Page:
He offered a forceful defense of Obama's policies.
Monday's presidential debate, the third and last between President Obama and Gov. Mitt Romney, featured a forceful and articulate defense of Obama's foreign policy. That was no surprise. What was surprising was that it came from Romney.
That seemed to annoy the president - who was prepared to rebut his opponent's previous, more bellicose pronouncements. But the ever-shifting Republican nominee tacked even closer to the moderate middle than he did in the debate devoted to economic policy.
Once Romney intimated that he might keep U.S. troops in Afghanistan past NATO's 2014 deadline. No more. Now he agrees with Obama that it is feasible to transfer combat responsibilities to the Afghans by that point. On Iran, Romney emphasized economic sanctions rather than the threat of a military attack, effectively endorsing Obama's approach. On Syria, Romney disappointed some of his neoconservative supporters by forswearing direct U.S. military intervention or the establishment of a no-fly zone. There was no call for returning U.S. forces to Iraq, though Romney continued to accuse Obama of bungling negotiations aimed at keeping a small residual force there.
Yes, there were nuances of difference. Obama says the U.S. won't allow Iran to develop a nuclear weapon, while Romney continued to describe the red line as "nuclear capability." And Romney didn't discard his more sweeping indictments of Obama's foreign policy. He dusted off his canard that the president had conducted an "apology tour" through the Middle East. To be clear: Obama has not apologized for American influence; every time Romney says otherwise, he reinforces the many reasons to distrust his honesty.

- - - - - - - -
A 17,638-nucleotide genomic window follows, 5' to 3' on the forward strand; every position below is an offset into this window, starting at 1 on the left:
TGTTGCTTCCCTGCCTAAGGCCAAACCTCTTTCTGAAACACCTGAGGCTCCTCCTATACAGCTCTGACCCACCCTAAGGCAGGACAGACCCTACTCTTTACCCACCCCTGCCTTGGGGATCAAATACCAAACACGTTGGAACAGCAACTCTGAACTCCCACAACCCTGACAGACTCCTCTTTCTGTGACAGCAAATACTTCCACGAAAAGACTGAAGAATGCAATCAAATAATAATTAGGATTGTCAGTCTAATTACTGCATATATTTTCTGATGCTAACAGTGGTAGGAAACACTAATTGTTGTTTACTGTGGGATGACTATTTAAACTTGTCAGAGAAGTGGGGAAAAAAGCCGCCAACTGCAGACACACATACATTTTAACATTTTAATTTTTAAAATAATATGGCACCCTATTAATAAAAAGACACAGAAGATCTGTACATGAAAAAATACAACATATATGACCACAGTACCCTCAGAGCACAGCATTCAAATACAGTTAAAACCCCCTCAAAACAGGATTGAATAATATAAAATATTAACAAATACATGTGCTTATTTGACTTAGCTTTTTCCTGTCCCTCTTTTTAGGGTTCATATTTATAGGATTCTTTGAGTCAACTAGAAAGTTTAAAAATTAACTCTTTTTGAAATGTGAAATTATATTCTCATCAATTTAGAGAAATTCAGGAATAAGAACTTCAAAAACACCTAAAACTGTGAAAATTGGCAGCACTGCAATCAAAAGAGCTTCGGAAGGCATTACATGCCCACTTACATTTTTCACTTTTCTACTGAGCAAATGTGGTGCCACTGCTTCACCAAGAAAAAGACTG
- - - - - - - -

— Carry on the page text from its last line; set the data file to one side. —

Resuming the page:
Even Romney's rhetoric was less blustery in the debate than it has been on the campaign trail. A viewer who hadn't tuned into the campaign before Monday night might have wondered what all the shouting was about. Both candidates support withdrawal from Afghanistan, a careful courtship of Syrian opposition forces, the continued targeting of suspected terrorists by drones, and the leveraging of military aid to induce Egypt and other nations where Islamists are ascendant to respect the rights of women and religious minorities. Both want to engage China in trade, but press it to play fair.
If Romney believes in a thoughtful and centrist foreign policy, which he hadn't until Monday night, it would argue for his candidacy. But if that vision is attractive - and it is - why not stick with the president who is already pursuing it?
The Opinion section is produced by the Editorial Department to foster discussion about key issues. The Editorial Board represents the institutional voice of the Star Tribune and operates independently of the newsroom.